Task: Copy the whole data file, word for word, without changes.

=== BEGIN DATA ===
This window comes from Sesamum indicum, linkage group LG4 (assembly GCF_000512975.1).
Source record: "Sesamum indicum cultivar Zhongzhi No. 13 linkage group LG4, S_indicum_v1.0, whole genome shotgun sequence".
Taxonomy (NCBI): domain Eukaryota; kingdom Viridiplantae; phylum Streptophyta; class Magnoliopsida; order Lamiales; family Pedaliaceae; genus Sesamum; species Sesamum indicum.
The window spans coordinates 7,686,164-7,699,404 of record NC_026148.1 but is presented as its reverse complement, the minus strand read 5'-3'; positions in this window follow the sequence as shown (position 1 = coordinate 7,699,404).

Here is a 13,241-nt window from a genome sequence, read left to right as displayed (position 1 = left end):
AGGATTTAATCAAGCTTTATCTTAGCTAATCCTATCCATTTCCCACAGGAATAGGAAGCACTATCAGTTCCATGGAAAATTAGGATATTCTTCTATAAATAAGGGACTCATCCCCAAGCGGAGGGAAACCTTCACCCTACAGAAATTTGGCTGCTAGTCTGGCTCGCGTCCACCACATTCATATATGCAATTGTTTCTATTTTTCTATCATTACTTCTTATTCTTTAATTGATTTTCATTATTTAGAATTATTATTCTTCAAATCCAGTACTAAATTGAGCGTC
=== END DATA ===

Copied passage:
This window comes from Sesamum indicum, linkage group LG4 (assembly GCF_000512975.1).
Source record: "Sesamum indicum cultivar Zhongzhi No. 13 linkage group LG4, S_indicum_v1.0, whole genome shotgun sequence".
Taxonomy (NCBI): domain Eukaryota; kingdom Viridiplantae; phylum Streptophyta; class Magnoliopsida; order Lamiales; family Pedaliaceae; genus Sesamum; species Sesamum indicum.
The window spans coordinates 7,686,164-7,699,404 of record NC_026148.1 but is presented as its reverse complement, the minus strand read 5'-3'; positions in this window follow the sequence as shown (position 1 = coordinate 7,699,404).

Here is a 13,241-nt window from a genome sequence, read left to right as displayed (position 1 = left end):
AGGATTTAATCAAGCTTTATCTTAGCTAATCCTATCCATTTCCCACAGGAATAGGAAGCACTATCAGTTCCATGGAAAATTAGGATATTCTTCTATAAATAAGGGACTCATCCCCAAGCGGAGGGAAACCTTCACCCTACAGAAATTTGGCTGCTAGTCTGGCTCGCGTCCACCACATTCATATATGCAATTGTTTCTATTTTTCTATCATTACTTCTTATTCTTTAATTGATTTTCATTATTTAGAATTATTATTCTTCAAATCCAGTACTAAATTGAGCGTC